TORONTO – The Toronto stock exchange closed lower Friday, dragged down by the energy and mining sectors, while the Canadian dollar crept marginally higher.
The S&P/TSX composite index fell 79.13 points to close at 14,186.24.
\”Commodity stocks are simply not the place to be right now,\” said Ian Nakamoto, director of research at MacDougall MacDougall & MacTier Inc. in Toronto.
The September agreement for crude oil fell 31 cents to US$48.14, while the August gas contract dropped four cents at US$2.776 and also the August gold contract fell US$8.60 at US$1,085.50.
The energy sector of the TSX lost a lot more than two per cent, while the metals and mining sector declined 1.57 percent.
Meanwhile, the loonie, which has been flirting with its lowest level since 2004, rose 0.03 of the cent at 76.72 cents US.
\”That\’s probably nearly as good a reflection as anything when it comes to what foreigners consider our markets,\” Nakamoto said.
In the U.S., markets closed lower amid disappointing quarterly earnings results and weak economic data. A housing report indicated that sales of recent single-family homes dropped to the slowest pace in seven months.
The Dow Jones industrial average lost 163.39 points at 17,568.53, while the Nasdaq dropped 57.78 points at 5,088.63 and also the S&P 500 gave back 22.50 points at 2,079.65.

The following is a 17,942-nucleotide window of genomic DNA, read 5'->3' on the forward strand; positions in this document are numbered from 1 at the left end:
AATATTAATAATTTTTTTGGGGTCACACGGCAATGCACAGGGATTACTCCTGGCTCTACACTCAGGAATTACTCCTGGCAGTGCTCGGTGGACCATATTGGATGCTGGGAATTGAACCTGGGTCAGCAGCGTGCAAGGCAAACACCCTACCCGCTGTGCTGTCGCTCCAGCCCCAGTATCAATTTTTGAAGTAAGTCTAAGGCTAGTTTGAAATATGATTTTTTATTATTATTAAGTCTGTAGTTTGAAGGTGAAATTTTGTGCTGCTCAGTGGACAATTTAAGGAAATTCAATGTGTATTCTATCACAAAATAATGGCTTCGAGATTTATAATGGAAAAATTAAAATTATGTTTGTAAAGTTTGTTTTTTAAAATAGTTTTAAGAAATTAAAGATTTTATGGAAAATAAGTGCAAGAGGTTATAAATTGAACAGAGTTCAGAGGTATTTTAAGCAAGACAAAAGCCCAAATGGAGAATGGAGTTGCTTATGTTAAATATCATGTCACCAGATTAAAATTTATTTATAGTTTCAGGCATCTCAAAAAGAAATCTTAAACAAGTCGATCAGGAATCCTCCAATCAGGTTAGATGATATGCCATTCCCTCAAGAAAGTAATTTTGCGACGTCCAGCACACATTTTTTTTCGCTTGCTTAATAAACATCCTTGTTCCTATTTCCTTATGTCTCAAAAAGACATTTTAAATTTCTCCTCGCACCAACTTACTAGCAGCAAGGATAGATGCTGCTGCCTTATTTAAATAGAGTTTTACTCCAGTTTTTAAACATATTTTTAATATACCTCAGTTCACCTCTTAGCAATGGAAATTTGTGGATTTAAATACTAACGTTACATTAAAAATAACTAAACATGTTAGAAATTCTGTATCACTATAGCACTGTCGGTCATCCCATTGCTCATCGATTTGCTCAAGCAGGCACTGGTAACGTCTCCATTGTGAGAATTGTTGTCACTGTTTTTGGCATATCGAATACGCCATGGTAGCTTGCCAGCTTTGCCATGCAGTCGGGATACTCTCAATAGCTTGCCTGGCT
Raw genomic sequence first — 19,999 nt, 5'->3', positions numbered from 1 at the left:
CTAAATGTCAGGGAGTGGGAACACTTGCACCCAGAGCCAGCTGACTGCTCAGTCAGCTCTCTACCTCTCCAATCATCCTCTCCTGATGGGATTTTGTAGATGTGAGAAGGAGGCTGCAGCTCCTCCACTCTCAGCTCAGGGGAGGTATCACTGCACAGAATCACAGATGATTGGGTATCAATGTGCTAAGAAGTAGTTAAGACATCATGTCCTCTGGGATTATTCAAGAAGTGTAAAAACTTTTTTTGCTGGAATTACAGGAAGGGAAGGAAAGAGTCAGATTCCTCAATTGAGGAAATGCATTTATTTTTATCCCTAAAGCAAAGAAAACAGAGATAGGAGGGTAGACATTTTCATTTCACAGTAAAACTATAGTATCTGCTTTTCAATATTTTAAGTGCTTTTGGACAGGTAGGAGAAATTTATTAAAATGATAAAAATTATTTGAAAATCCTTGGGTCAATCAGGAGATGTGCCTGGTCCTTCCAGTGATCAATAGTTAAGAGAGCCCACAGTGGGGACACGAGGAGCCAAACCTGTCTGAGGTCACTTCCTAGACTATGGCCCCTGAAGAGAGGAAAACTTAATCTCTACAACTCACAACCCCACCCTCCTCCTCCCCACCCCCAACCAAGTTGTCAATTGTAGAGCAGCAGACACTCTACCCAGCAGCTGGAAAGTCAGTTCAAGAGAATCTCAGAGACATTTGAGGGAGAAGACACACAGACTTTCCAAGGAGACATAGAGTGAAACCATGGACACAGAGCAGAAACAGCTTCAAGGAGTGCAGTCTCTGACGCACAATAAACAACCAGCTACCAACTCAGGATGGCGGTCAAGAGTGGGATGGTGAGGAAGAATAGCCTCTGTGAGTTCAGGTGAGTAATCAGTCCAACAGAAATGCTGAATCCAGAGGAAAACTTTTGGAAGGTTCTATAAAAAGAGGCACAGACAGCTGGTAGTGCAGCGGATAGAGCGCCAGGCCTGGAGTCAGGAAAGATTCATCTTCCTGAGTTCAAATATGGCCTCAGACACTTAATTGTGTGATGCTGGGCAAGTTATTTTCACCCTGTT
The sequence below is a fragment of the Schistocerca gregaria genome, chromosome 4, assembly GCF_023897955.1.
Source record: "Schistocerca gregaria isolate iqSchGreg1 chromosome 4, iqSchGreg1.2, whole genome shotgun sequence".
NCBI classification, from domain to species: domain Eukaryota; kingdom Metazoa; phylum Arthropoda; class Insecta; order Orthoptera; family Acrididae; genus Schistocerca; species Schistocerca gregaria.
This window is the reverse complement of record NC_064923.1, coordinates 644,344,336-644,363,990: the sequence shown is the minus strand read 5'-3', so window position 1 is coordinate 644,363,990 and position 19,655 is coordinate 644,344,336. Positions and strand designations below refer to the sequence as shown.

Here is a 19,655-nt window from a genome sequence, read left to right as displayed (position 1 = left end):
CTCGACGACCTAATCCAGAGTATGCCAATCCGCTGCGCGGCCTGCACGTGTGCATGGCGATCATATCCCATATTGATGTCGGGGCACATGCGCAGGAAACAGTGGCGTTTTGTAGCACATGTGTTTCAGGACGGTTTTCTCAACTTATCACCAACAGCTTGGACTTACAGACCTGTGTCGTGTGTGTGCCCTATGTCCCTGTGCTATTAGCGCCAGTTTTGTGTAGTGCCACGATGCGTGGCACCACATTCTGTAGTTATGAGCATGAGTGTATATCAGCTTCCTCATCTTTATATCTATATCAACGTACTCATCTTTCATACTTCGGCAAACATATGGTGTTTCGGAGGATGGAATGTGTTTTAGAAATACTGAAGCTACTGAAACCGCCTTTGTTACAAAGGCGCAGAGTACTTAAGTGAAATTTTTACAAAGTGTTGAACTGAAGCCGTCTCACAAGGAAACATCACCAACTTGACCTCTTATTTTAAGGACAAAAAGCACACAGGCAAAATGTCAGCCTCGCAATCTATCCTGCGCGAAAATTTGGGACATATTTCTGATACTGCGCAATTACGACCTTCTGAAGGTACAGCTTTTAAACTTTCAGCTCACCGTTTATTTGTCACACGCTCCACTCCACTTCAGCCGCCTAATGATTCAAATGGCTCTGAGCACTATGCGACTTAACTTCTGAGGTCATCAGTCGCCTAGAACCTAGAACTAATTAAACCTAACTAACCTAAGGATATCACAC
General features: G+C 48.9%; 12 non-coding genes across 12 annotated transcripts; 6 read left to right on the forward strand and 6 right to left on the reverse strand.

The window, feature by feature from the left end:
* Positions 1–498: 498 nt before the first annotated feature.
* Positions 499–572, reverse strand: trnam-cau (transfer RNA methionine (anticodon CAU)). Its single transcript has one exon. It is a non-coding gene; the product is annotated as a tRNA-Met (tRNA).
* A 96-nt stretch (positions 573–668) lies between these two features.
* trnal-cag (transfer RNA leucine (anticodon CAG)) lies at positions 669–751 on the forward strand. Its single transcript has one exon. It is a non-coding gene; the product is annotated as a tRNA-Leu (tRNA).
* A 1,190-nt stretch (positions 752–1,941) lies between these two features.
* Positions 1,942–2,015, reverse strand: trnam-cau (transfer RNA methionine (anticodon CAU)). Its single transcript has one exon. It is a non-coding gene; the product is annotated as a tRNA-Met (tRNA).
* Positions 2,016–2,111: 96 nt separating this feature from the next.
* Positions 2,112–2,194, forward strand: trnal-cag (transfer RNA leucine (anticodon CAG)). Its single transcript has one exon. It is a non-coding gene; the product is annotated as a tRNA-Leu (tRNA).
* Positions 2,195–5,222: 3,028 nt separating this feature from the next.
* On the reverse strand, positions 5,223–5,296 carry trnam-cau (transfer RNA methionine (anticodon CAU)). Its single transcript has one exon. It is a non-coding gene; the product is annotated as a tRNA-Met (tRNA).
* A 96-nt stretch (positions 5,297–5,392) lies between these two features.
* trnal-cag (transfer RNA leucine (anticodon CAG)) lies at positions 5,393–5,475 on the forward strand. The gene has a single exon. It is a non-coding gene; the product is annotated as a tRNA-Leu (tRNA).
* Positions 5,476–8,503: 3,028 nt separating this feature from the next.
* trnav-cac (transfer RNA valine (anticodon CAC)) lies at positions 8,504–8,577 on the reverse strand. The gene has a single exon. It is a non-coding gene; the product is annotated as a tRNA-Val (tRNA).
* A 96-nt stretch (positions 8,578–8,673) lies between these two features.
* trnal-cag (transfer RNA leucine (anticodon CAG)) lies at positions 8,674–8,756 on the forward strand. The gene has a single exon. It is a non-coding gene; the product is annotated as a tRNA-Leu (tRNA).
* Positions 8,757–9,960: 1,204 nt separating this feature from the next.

However, Nakamoto noted that U.S. financial markets are still faring much better than those north of the border.
\”Canada doesn\’t appear to be much in favour these days,\” he said. \”The U.S. is down today, but the U.S. is close to an all-time high. We\’re nowhere near that.\”
A slew of Canadian information mill set to report their second-quarter results next week, including oilpatch companies Suncor, Cenovus, Imperial Oil, Enbridge and TransCanada.
Oil companies are expected to report weak results because of the slump in the price of crude, which fell below the US$50 a barrel mark in recent days.
The outlook isn\’t great for mining companies either, said Nakamoto, as prices of gold along with other commodities happen to be weak.
Miners Agnico-Eagle Mines, Kinross Gold and Goldcorp Inc. will report their results next week.
\”Anything that touches natural resources ought to be prepared for weakness in earnings,\” Nakamoto said.
Earnings from Canada\’s big banks, which don\’t report until later in August, ought to be \”okay, but nothing to write home about,\” he added, noting their wealth management and capital markets divisions should compensate somewhat for a slowdown in consumer borrowing and pressures on their own net interest margins stemming from recent rate cuts in the central bank.